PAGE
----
Mayor on City’s Racial Relations: ‘Abilene is different’


ABILENE, Texas (KTAB/KRBC) – Mayor Anthony Williams addressed the City’s current and past involvement with racial relations, saying, “Abilene is different.”

He gave a brief speech during Monday’s city council meeting, which began with remarks on this weekend’s peaceful protest – a stark contrast to many others which became violent across the nation.

This peace, Mayor Williams says, is largely due to the public and law enforcement members willing to work side-by-side.

Several police officers were at the protest to their support this weekend, and Chief Stan Standridge even gave a speech, and this involvement is what Mayor Williams says makes Abilene unique.

“A number of citizens in this community have worked very, very hard to make Abilene different,” Mayor Williams says.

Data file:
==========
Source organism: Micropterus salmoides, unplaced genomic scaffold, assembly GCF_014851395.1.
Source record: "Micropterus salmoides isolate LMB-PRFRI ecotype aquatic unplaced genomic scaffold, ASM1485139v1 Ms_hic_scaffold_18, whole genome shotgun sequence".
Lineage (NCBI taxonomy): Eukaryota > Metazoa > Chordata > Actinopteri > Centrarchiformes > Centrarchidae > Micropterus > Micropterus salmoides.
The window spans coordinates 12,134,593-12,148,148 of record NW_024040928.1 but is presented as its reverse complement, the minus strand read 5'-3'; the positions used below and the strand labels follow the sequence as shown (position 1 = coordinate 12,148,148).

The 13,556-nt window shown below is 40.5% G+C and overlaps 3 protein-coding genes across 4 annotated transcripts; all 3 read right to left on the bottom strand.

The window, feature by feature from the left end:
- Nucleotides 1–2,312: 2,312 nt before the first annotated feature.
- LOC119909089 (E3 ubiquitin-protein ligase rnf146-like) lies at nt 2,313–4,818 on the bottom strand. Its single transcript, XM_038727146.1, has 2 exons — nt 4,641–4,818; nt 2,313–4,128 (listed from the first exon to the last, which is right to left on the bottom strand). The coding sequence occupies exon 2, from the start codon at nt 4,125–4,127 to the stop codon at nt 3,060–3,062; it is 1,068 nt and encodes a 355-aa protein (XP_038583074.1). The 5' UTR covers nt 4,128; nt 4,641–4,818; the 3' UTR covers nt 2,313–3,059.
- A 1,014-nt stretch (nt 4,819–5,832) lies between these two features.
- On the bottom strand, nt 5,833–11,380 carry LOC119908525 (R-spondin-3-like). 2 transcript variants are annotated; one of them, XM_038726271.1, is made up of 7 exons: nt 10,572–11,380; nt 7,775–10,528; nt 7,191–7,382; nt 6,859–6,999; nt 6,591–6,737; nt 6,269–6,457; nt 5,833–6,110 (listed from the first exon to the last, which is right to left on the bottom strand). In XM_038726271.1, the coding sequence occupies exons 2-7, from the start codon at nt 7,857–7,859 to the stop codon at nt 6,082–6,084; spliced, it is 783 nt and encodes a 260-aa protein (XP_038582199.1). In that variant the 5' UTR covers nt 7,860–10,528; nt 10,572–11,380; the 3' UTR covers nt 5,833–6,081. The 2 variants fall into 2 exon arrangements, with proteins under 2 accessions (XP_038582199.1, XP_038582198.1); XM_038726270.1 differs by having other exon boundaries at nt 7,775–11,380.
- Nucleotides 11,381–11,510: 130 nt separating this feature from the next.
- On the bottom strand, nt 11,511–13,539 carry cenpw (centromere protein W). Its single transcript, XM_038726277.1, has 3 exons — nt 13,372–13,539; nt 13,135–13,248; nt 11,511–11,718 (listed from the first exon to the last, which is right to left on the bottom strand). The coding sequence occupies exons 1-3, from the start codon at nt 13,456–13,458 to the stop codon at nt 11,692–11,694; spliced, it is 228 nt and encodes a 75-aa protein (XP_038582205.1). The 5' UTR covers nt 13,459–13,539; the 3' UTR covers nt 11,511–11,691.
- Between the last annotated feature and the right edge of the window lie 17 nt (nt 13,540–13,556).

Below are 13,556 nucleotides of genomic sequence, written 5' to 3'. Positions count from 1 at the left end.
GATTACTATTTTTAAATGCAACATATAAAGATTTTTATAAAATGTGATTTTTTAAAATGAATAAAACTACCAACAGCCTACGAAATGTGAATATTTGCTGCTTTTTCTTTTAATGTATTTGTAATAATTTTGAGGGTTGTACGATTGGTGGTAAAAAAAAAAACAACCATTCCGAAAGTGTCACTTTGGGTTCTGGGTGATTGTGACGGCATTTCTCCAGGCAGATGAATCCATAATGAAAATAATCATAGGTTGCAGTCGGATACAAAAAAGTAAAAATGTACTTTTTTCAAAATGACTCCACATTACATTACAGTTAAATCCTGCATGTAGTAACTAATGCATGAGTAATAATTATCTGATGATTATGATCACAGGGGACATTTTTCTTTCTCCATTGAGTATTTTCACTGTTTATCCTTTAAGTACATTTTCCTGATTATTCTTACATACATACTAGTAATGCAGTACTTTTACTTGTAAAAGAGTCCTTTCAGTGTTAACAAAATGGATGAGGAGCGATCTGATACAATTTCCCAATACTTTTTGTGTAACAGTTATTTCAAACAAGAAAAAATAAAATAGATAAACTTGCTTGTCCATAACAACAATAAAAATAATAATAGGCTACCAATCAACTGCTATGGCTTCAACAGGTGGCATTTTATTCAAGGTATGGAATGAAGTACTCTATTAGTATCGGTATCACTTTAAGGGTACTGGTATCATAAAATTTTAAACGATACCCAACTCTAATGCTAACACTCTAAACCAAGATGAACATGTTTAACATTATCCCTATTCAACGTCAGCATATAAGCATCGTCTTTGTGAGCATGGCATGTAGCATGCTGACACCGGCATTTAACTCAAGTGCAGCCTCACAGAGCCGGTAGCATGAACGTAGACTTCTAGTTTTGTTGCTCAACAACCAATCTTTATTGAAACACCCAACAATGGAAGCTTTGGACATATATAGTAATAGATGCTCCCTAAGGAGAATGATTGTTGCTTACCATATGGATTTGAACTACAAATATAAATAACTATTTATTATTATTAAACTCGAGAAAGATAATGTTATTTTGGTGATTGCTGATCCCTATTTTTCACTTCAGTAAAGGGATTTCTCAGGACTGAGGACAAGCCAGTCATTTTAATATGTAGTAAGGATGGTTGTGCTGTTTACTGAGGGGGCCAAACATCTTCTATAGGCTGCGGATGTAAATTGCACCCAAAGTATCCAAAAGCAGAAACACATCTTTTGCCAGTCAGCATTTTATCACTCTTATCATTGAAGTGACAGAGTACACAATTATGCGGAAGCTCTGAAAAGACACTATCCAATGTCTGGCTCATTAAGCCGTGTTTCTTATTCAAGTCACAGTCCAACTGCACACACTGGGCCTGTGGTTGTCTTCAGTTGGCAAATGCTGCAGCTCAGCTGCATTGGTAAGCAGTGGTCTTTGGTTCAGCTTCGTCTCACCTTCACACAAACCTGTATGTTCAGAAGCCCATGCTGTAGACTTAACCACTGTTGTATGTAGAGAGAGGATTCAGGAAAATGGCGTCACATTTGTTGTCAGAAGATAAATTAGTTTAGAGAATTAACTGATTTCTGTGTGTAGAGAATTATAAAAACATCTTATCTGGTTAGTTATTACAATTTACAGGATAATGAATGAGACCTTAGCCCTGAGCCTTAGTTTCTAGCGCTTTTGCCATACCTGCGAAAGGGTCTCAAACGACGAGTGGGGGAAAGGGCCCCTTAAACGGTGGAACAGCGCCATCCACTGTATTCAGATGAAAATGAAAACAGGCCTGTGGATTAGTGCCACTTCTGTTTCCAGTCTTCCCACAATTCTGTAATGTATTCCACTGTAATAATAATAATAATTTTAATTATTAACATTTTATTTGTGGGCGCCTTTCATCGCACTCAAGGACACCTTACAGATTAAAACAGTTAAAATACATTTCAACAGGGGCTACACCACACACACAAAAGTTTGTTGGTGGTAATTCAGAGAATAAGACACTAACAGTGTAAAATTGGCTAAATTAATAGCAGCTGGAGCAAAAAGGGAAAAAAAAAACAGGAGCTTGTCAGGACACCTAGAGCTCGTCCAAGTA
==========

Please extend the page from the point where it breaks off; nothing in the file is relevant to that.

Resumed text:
He then described the history of racial relations in the City, beginning with a Human Relations task force that met monthly for 13 years to discuss and act on race issues in Abilene.

This committee, made up of men and women from different racial and socioeconomic backgrounds, is the reason why the MLK banquet occurs each year and why Martin Luther King Jr. is celebrated in schools – just one of many examples of how the community impacted racial relations in Abilene before its sunset in 2002.

Later, in 2008, the Abilene Neighborhood Initiative began as an effort to help all citizens feel included, and local police play a big role in the organization.

Events such as barbecues, block parties, and more are now staples that bring neighborhoods together all across Abilene.

Mayor Williams believes the City’s investment in racial relations is the reason why there was no looting or rioting at this weekend’s protest.

“Abilene is different,” Mayor Williams emphasizes. “Not perfect – but we’re different.”

Council members Travis Craver and Weldon Hurt also gave comment on race in Abilene at Monday’s meeting. Watch their responses in the video below:

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